I am starting to look back at apocryphal Oz books I never reviewed, and this time, it’s A Wonderful Journey in Oz, by Ryan Gannaway, who now goes by Atticus. He wrote this when he was eleven, and it shows. But then, his actually finishing a book and having it published is way more than I did at that age. I mostly just have a bunch of beginnings that don’t go anywhere. In terms of plot, it has Button-Bright traveling with Trot and Cap’n Bill on his Magic Umbrella, which he has back with no explanation other than that it was “recently recovered.” He finds out that he can use it to travel through time as well as space, and they rescue Ozma’s grandmother Ozara when she’s about to be enchanted by Mombi. This is sort of continuing a trend in fan-written Oz books, as Henry Blossom brings back Ozma’s grandfather in Blue Emperor, and Ray Powell her mother in Mister Flint. You’d think Ozma gaining such a large extended family would change the dynamic somewhat, but I guess they mostly do their own things. In order to resolve some contradictions, Joe Bongiorno reinterpreted Ozette as Ozma’s grandmother and Ozroar and Ozara as her great-grandparents. Ruggedo’s role in this book follows up on his fate in Greg Hunter’s Enchanted Gnome, and the story about evil tree spirits likely derives from Onyx Madden’s Mysterious Chronicles. There’s also an opportunity for the elephant on the Umbrella handle to come to life again. We learn that the Umbrella was created by a magician named Nbrgk who was killed during a visit to Arabia, and that the Wizard grows wishing pills on trees by planting sunflower seeds treated with magic elixir. I have a bit of a nod to the Evil Forest inhabited by exiles from Scare City in a story of my own.

This entry was posted in Art, Atticus Gannaway, Book Reviews, Characters, Families, John R. Neill, L. Frank Baum, Language, Magic, Magic Items, Names, Onyx Madden/Jim Nitch, Oz, Oz Authors, Places, Ray Powell, Ruth Plumly Thompson and tagged , , , , , , , , , , , , , , , , , , , , , , , , , , , , , , , , , , , , , , , , , , , , , , , , , , . Bookmark the permalink.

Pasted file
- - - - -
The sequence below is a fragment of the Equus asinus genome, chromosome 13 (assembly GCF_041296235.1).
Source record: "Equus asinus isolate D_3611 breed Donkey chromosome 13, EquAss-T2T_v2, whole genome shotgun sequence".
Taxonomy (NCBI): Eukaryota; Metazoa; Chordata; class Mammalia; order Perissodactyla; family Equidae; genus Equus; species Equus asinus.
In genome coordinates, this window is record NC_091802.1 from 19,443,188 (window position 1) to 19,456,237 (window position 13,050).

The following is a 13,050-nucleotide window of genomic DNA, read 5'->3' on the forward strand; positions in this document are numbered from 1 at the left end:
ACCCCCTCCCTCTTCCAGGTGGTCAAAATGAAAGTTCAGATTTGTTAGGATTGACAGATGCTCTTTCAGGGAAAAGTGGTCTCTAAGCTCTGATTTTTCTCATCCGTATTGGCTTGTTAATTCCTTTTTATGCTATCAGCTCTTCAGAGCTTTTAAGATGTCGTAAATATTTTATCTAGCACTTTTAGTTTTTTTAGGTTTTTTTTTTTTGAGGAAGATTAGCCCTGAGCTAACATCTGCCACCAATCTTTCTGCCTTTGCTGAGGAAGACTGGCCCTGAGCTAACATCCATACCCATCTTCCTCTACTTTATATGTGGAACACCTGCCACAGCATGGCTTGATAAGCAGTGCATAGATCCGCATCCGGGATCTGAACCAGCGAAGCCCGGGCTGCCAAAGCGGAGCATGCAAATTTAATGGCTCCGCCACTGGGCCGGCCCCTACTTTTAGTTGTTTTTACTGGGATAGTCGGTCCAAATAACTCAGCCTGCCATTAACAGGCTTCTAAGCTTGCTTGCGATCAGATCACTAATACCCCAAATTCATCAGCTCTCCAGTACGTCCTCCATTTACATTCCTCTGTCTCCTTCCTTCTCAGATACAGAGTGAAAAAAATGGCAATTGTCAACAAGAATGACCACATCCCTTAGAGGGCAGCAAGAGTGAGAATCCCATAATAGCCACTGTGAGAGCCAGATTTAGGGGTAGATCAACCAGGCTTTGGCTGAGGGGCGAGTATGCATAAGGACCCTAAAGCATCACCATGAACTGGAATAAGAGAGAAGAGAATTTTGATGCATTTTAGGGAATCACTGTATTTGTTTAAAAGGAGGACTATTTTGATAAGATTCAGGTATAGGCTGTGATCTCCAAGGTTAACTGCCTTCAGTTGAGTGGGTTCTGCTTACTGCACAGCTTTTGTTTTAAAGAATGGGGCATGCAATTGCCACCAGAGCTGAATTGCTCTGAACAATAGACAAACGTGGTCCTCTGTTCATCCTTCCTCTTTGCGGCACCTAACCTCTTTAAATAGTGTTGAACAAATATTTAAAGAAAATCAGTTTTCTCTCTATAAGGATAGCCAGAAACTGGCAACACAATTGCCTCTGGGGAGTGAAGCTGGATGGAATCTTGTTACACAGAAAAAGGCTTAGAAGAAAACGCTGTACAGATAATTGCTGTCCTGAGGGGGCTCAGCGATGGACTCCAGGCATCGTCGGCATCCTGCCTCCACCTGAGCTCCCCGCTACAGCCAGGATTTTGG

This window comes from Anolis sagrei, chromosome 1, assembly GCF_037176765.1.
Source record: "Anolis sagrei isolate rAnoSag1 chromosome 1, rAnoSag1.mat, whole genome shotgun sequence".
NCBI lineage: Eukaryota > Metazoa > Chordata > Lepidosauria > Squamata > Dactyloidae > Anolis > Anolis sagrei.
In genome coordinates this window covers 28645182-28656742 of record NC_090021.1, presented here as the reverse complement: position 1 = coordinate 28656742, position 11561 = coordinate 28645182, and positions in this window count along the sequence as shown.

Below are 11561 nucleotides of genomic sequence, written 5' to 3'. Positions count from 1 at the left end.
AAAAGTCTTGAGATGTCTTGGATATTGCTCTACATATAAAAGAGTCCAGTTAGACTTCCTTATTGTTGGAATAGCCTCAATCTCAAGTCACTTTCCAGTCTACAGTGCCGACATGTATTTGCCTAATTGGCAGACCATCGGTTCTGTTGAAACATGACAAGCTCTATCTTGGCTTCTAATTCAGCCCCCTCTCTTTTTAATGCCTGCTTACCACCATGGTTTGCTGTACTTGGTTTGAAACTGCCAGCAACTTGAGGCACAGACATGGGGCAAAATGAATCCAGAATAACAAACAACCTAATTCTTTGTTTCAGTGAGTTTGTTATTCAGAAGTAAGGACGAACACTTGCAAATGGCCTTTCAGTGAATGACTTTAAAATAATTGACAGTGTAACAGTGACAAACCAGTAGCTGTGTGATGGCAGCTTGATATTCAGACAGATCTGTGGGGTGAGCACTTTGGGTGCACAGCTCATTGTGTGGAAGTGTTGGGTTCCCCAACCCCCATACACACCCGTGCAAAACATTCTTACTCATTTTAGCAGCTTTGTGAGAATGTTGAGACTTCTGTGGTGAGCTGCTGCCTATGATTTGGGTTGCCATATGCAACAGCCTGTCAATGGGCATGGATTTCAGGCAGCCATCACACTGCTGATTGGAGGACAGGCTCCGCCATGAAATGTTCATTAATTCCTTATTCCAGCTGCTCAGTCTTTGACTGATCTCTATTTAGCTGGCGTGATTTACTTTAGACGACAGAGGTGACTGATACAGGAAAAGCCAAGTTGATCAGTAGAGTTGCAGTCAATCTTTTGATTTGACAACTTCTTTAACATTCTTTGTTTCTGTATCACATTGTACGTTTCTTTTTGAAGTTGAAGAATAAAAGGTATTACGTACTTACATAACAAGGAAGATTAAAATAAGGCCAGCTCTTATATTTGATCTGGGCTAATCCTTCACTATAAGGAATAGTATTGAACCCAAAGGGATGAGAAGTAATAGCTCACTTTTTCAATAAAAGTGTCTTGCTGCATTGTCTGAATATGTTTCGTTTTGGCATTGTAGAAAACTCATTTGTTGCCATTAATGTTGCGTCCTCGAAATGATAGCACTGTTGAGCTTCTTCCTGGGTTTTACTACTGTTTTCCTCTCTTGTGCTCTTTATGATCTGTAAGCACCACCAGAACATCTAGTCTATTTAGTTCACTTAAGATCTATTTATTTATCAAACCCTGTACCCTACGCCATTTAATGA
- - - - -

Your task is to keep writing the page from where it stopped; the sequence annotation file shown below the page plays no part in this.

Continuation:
5 Responses to You Can See ‘Em Work

  1. Jnolbell says:

    Marcus Mebes was art director on this issue, recruiting and guiding the artists. I believe he found that terrific color drawing by Don Marquez for the cover. Since Don had already created it without “Oziana” specs in mind, we tried different ways to make it look good. I’m proud of the idea to run the magazine title vertically so the art fell just so. I forget who thought of including a key to the characters inside the magazine, but that worked very nicely as well. I came up with the format for the contents page based on how the “New Yorker” magazine handled its contents and contributor-bio pages. Later I assigned themes to “Oziana” issues; in this one the unlabeled, unplanned theme is that all the stories take place in the dark. The short-run printing we used did a good job producing rich patches of black.

  2. Ethan Davis says:

    Not sure if I agree with that backstory for Zif, but, it is still interesting. Nice to see more posts mentioning Ozma’s Genealogy too because in my series she’s supposed to be descended from the Olympians via Poseidon (Bo, the Master Mariner is the grandson of Poseidon and the father of Lurline and since Ozma is Lurline’s daughter with Pastoria, she is Poseidon’s great-great granddaughter and the 4th cousin of Polychrome (Iris’ daughter and Iris, in my series is the half-sister of Zeus, Hera, Demeter, Hestia, Poseidon and Hades)

    • Nathan says:

      Zif is such a minor character that his backstory could have been pretty much anything. I appreciate that someone gave him one at all, but I guess that’s one thing fanfiction is for. As for Ozma’s family, her grandfather is mentioned in Dorothy and the Wizard, so it’s not too surprising he’d eventually show up.